Ashers - Kill Your Master (Cover Artwork)
Staff Review


Kill Your Master (2010)


Ashers are a five-piece hardcore band from Boston, Massachusetts formed by Mark "Unseen" Civitarese with members of Crash and Burn and Deadly Sins. While the Unseen has been quiet since 2007's Internal Salvation, Ashers have been busy, releasing the Cold Dark Place EP in 2008 and touring the U.S. and Europe for the past several years.

Since the Unseen was embracing an almost distinctly hardcore sound with Internal Salvation, Ashers isn't a huge change for Mark Unseen and company. The songs on Kill Your Master are short, aggressive and angry, but have enough variety to stay interesting through the 25 minutes of music.

Beginning with the savage title track and through the two-minute slam-pit anthem "Faith Denied," Kill Your Master rarely lets up. Gang shouts, slicing guitars and head-pounding rhythms populate most of the tracks, with an occasional guitar solo thrown in for good measure. The only big departure comes on "Blood and Grain," a sludgy rock number written and sang by guitarist Billy Brown. Although it's not the best track on the record, it does provide a nice change of pace and features far and away the best lyrics on Kill Your Master: "When the wreckage starts to rust / And our structures turn to dust and blow away / The hungry will feast on the well-fed one day / It all unravels at the pull of a string / You'll find your money don't mean a fucking thing."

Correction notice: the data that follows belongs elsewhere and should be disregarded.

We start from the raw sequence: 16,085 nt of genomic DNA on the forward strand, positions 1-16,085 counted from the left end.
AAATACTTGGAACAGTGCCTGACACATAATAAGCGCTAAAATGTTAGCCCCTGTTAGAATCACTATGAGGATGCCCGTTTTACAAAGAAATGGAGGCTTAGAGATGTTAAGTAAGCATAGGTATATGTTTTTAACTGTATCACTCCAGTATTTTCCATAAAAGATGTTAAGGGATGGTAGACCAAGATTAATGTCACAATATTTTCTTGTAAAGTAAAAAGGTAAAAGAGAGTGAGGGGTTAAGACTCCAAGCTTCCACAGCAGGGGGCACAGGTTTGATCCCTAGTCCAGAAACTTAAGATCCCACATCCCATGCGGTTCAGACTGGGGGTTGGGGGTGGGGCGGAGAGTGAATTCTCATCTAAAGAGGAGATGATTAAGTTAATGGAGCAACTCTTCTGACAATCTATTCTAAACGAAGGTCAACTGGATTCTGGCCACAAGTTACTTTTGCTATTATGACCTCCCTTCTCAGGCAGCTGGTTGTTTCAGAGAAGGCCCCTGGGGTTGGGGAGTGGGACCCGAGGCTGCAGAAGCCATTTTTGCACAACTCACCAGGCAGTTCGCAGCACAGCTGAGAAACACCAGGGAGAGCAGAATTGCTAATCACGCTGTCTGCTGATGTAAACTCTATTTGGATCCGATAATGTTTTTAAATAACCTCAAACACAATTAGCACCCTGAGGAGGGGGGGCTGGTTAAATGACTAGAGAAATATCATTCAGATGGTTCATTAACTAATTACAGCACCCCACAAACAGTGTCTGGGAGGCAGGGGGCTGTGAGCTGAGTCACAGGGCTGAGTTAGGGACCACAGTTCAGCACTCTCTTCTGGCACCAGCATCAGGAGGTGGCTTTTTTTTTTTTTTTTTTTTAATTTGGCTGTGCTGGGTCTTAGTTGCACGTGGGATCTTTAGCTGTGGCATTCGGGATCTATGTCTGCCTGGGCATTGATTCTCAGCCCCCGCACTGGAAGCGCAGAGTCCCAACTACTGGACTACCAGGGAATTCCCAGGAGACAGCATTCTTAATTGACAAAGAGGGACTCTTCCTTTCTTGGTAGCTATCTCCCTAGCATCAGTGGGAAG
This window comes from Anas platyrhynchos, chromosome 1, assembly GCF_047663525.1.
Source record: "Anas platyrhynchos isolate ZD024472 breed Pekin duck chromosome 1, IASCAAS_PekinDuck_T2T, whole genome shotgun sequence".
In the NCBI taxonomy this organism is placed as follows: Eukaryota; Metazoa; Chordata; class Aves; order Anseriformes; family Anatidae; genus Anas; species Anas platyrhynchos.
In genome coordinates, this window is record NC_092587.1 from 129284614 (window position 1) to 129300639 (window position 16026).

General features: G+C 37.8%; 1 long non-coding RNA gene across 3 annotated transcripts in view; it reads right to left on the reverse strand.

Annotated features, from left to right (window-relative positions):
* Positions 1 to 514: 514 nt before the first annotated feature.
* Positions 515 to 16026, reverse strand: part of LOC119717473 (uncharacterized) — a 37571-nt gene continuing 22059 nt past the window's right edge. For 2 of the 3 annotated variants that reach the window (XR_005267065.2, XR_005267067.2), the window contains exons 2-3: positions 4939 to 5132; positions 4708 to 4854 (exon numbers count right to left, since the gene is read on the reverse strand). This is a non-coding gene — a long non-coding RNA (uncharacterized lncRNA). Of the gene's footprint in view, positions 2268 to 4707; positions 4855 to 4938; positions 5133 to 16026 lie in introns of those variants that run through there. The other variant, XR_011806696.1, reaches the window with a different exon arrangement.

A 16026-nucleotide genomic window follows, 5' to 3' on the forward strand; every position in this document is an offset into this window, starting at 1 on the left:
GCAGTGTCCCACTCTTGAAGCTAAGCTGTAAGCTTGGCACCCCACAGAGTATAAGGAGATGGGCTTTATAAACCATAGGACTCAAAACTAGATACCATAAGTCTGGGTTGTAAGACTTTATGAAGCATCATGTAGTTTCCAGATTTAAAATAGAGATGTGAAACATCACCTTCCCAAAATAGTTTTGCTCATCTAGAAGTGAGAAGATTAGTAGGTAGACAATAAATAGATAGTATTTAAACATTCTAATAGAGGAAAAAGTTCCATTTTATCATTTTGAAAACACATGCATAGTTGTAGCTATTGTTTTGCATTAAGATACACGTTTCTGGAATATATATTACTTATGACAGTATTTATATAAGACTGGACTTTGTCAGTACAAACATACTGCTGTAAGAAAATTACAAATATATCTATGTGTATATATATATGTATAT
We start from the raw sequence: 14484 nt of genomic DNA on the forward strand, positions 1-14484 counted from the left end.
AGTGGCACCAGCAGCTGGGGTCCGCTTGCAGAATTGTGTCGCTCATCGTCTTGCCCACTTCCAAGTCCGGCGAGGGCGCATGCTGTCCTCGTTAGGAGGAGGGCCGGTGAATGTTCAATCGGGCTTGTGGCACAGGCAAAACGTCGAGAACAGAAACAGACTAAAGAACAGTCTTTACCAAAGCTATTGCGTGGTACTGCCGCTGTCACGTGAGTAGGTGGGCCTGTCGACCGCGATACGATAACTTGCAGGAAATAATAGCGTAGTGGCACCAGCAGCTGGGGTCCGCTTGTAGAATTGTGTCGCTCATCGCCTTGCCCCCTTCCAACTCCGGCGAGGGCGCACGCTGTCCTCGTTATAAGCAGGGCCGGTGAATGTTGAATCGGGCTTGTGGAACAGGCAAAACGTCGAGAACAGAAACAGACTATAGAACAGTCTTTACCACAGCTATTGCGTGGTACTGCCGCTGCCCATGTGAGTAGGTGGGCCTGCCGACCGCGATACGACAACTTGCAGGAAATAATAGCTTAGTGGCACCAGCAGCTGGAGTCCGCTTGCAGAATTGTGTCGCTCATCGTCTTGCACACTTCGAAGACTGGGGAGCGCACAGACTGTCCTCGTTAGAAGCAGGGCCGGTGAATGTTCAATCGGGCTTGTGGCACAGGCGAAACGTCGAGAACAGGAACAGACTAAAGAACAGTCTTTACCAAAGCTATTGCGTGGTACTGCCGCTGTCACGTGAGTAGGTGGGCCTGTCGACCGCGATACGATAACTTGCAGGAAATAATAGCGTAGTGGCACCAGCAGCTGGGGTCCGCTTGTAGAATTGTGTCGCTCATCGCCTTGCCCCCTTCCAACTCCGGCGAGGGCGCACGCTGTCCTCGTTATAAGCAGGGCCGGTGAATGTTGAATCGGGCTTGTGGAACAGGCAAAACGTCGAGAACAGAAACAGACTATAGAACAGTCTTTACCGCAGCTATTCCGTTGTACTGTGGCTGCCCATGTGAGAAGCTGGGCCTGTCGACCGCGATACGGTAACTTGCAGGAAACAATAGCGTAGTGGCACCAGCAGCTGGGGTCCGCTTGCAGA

There's really not much not to like on Kill Your Master. The songs are good, the production is really good...Joe Packard's basslines are thick and full, and the mixing is top-notch. The only real complaint that should be leveled is that "Destitution" and "Cold Dark Place" both already appeared on the Cold Dark Place EP, which is only a complaint for those who bought the latter.

Fans of the Unseen need not think twice before picking up this disc. Its hardcore and street punk appeal yield the expected results on an album that if nothing else, will certainly satisfy fans until the next Unseen album, if not altogether stand on its own as a solid debut LP.